Prevalence and Predictors of Potential Drug-Drug Interactions in the Elderly: A Cross-Sectional Study in the Brazilian Primary Public Health System

Paulo Roque Obreli Neto1, Alessandro Nobili2, Srecko Marusic3, Diogo Pilger4, Camilo Molino Guidoni5, André de Oliveira Baldoni5, Joice Mara Cruciol-Souza6, Alessandra Negri da Cruz7, Walderez Penteado Gaeti8, Roberto Kenji Nakamura Cuman8

1Department of Pharmacology and Therapeutics, State University of Maringá, Maringá, PR, Brazil
2Laboratory of Quality Assessment of Geriatric Therapies and Services, and Drug Information Services for the Elderly, Istituto di Ricerche Farmacologiche, Milano, Italy.
3Department of Clinical Pharmacology, University Hospital Dubrava, Zagreb, Croatia.
4Department of Medicines, Federal University of Bahia, Salvador, BA, Brazil.
5Department of Pharmaceutical Sciences, University of São Paulo, Ribeirão Preto, SP, Brazil.
6Department of Pharmaceutical Sciences, State University of Londrina, Londrina, PR, Brazil.
7Department of Pharmacy, Faculdades Integradas de Ourinhos, Ourinhos, SP, Brazil.
8Department of Pharmacology and Therapeutics, State University of Maringá, Maringá, PR, Brazil.


Purpose. The primary objective of this study was to investigate the prevalence of clinically important potential drug-drug interactions (DDIs) in elderly patients attending the public primary health care system in Brazil. The secondary objective was to investigate possible predictors of potential DDIs. Methods. A cross-sectional study was carried out in 5 Brazilian cities located in the Ourinhos Micro-region, Sao Paulo State, between November 2010 and April 2011. The selected sample was divided according to the presence (exposed) or absence (unexposed) of one or more potential DDIs (defined as the presence of a minimum 5-day overlap in supply of an interacting drug pair). Data were collected from medical prescriptions and patients’ medical records. Potential DDIs (rated major or moderate) were identified using 4 DDI-checker programs. Logistic regression analysis was used to study potential DDI predictors. Results. The prevalence of clinically important potential DDIs found during the study period was 47.4%. Female sex (OR = 2.49 [95% CI 2.29–2.75]), diagnosis of ≥ 3 diseases (OR = 6.43 [95% CI 3.25–12.44]), and diagnosis of hypertension (OR = 1.68 [95% CI 1.23–2.41]) were associated with potential DDIs. The adjusted OR increased from 0.90 [95% CI 0.82–1.03] in patients aged 60 – 64 years to 4.03 [95% CI 3.79 – 4.28] in those aged 75 years or older. Drug therapy regimens involving ≥ 2 prescribers (OR = 1.39 [95% CI 1.17–1.67]), ≥ 3 drugs (OR = 3.21 [95% CI 2.78–3.59]), ≥ 2 ATC codes (OR = 1.19 [95% CI 1.12–1.29]), ≥ 2 drugs acting on cytochrome P450 (OR = 2.24 [95% CI 2.07–2.46]), and ATC codes B (OR = 1.89 [95% CI 1.05–2.08]) and C (OR = 4.01 [95% CI 3.55–4.57]) were associated with potential DDIs. Conclusion. Special care should be taken with the prescription and therapeutic follow-up of patients who present characteristics identified as predictors. Knowledge of potential DDI predictors could aid in developing preventive practices and policies that allow public health services to better manage this situation.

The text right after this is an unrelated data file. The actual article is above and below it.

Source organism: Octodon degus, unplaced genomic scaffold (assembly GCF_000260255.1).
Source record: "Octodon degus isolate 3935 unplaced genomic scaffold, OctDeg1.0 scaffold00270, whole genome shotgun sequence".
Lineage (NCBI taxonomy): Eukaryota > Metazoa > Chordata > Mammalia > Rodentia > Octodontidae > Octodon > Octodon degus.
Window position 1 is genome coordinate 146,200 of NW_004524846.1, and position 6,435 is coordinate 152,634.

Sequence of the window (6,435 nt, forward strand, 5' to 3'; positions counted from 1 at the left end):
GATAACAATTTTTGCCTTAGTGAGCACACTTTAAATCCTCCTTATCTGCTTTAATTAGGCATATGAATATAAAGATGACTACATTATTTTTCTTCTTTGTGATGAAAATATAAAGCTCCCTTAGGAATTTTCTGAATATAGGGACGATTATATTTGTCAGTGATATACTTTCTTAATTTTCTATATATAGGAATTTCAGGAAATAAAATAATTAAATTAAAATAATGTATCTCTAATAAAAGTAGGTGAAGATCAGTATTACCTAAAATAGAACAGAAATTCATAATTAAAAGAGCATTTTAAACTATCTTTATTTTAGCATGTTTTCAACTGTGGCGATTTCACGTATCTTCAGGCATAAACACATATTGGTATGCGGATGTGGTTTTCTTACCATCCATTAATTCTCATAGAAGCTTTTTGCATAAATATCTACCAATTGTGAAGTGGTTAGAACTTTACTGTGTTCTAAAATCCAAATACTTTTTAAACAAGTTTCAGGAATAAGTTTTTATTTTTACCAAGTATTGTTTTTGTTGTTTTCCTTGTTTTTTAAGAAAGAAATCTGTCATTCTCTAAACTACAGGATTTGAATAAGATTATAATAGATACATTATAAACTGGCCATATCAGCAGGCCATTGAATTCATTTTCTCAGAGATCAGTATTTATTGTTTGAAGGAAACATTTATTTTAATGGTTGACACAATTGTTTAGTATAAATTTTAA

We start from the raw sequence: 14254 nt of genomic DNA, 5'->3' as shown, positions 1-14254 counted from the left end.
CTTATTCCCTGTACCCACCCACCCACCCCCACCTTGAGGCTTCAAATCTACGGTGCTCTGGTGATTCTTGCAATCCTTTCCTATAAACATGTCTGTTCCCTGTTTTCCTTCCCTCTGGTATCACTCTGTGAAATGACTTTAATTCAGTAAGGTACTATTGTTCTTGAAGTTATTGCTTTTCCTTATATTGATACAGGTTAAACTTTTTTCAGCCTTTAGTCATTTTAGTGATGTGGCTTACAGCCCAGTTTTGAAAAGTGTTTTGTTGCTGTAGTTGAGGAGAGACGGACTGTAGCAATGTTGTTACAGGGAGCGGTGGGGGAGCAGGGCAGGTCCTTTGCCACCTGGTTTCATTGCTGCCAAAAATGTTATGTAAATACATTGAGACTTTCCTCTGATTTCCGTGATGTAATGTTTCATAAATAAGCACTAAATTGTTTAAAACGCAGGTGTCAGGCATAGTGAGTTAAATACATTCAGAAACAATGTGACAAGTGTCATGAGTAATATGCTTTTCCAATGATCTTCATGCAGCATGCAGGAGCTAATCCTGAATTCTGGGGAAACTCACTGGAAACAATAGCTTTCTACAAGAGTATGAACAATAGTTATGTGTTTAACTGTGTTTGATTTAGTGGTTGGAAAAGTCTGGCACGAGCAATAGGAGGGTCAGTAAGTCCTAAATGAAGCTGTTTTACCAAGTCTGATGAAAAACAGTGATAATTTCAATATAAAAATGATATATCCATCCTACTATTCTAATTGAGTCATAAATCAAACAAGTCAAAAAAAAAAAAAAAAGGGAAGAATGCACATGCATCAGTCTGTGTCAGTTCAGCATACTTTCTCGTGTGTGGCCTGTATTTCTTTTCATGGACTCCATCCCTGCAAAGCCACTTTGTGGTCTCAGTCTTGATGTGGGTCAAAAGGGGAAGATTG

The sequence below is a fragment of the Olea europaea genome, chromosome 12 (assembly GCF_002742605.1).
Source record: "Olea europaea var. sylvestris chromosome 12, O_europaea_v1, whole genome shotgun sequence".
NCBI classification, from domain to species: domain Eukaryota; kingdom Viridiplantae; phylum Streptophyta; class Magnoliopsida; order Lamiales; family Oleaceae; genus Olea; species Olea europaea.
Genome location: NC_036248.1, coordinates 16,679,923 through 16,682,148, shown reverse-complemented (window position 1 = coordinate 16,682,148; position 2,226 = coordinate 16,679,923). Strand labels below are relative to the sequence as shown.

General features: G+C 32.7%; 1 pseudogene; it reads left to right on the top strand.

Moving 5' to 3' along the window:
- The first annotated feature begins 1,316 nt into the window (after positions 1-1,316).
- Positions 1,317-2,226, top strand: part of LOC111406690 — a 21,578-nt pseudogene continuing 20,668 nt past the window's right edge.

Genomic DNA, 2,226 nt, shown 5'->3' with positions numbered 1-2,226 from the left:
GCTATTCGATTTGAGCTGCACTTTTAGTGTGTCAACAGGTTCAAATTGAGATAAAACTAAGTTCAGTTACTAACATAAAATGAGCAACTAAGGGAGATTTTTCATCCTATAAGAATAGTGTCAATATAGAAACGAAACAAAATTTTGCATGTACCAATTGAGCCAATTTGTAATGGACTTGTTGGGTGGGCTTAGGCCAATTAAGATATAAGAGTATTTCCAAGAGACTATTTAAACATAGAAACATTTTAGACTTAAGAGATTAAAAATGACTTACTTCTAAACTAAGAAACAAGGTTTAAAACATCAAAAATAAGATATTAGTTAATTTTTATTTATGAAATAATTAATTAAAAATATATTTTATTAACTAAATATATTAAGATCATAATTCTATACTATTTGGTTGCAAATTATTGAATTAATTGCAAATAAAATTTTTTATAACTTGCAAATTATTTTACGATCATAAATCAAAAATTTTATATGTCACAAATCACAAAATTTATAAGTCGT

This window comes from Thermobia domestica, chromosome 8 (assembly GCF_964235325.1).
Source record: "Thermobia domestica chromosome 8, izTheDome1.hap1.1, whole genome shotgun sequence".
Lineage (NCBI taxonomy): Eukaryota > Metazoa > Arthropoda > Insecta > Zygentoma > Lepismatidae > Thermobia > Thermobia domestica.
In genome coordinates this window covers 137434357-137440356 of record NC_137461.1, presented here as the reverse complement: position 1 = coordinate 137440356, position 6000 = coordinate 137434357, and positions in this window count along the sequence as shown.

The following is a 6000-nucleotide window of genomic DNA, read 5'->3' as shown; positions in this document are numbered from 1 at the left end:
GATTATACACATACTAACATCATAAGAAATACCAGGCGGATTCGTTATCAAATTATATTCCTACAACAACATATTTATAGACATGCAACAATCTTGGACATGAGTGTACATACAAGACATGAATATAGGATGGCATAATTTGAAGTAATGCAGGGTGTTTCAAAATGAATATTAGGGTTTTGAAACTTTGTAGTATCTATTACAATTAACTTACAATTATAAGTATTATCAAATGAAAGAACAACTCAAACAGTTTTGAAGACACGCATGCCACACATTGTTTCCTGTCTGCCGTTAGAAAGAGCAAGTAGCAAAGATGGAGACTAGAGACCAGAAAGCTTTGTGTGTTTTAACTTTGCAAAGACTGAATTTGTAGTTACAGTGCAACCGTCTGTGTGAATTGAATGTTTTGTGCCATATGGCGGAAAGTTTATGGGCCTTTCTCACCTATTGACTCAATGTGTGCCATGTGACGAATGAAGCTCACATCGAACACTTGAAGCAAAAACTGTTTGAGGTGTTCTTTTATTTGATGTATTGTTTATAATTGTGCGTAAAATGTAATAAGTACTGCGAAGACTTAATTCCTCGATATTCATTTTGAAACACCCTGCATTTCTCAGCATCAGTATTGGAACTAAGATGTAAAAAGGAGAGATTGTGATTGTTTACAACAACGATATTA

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J Pharm Pharm Sci, 15 (2): 344-354, 2012

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